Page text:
formed of the importance of forest conser-
T4tion from the facts put forward in the re-
port of Dr. Brand's, Inspector-General of
r uresis in xnaia, mat me average oi first
class teak trees found In a normal uncut for
est at Beeiing was 14 per acre ; while over
the entire area of Government teak forest
lately taken into management at Mnlmaln,
553 square miles in extent, the first-class
trees which remain standing are only 15 In
10 acres, while stumps and damaged trees
everywhere abound. The sal forests of Up
per India might be shown to be even in
worse plight through reckless cutting and
and utter neglect. There were In 1SC0 prob
ably 4,000 square miles of pure sal forests
along tbc foot of the Himalayas, besides
those in Central India available to Govern
ment. The sal timber Is the only one found
capable of standing the Indian climate for
railway uses; jet now the East Indian rail
way has been obliged lo import pine sleepers
from Norway, sal being scarcely procurable.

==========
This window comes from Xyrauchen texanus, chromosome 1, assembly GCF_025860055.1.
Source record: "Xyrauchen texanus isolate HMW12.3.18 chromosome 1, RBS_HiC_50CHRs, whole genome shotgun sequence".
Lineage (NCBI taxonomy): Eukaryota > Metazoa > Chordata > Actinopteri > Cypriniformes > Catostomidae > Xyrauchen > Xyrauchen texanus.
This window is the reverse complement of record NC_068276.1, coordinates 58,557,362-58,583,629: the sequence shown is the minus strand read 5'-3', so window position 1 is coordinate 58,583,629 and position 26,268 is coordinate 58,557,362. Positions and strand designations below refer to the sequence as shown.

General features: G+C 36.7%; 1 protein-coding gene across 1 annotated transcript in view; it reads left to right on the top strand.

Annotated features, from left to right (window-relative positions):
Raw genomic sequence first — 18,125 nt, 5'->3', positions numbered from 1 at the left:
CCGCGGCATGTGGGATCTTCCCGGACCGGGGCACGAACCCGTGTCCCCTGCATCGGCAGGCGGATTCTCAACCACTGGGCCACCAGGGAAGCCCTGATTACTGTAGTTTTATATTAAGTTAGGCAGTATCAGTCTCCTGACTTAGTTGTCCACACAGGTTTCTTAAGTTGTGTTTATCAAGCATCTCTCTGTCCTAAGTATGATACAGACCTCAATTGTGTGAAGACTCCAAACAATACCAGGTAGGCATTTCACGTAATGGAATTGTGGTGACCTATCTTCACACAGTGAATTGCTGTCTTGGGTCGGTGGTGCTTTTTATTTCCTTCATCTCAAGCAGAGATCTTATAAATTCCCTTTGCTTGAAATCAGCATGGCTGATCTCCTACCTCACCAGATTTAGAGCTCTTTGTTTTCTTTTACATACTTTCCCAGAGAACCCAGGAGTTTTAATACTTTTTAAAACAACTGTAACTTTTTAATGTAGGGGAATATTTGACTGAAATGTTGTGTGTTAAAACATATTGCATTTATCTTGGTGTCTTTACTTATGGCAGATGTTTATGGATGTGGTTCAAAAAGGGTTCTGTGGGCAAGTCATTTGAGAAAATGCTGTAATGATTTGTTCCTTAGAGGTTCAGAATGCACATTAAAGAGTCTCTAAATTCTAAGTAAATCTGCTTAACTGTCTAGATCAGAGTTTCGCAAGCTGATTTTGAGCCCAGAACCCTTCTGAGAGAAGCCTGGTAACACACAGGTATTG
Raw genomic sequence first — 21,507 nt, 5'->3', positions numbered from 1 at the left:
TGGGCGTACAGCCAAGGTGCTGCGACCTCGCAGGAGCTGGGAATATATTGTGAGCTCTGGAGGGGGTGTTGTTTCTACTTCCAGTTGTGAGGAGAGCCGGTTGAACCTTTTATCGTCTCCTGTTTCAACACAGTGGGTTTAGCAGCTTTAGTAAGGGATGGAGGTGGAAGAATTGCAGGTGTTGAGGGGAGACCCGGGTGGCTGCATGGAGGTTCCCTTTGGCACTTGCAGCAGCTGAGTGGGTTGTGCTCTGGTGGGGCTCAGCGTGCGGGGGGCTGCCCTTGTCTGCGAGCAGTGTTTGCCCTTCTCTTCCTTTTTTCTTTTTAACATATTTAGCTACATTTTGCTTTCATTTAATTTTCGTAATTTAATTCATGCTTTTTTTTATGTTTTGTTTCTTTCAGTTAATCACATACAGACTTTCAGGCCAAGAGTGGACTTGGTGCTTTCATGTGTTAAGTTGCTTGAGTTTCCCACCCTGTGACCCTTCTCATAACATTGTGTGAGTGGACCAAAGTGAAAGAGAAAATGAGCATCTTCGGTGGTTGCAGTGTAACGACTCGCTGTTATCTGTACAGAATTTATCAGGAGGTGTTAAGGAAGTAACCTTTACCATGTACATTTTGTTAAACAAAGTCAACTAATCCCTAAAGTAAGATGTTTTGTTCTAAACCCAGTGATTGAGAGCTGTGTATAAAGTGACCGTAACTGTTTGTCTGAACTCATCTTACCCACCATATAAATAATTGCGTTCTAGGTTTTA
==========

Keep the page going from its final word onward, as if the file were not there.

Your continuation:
Government has therefore become alive to
the importance of forest conservation In In
dia, it being almost too late, and the work
of the new Forest Department, will be for
many years 'that of restoring rather than
working the magnificent jnngfes of India.
Let it be remembered that 40 years ago these
forests were mostly untouched by man, and
supposed to be Inexhaustible; now they are
simply worked ont regardless of future production.-
The Importance of the study and
Eractice of foresting is proved alike by what
as been effected by it in Europe and by tho
result of IU neglect in Asia. BriUth Trade
Scddek CosrvxssTOX. One of the zealons
Chaplains of the army of the Potomac called
on a Colonel noted for his profanity, in order
to talk about the religious Interests of his
men. He was politely received, and motion
ed to a seat on a chest, when the following
dialogue ensued :
Chaplain "Colonel, you have one of the
finest regiments In the army."
Colonel" I believe so."
Chaplain "Do you think jou pay suffici
ent attention to the religious instruction of
your men f"
Colonel (doubtfully)-" Well I don't
Chaplain "A lively Interest his been
awakened in the Massachusetts (a ri
val regiment). The Lord has blessed the
labors of of his searants, and tea have already
Colonel (excitedly) "Is that so " to the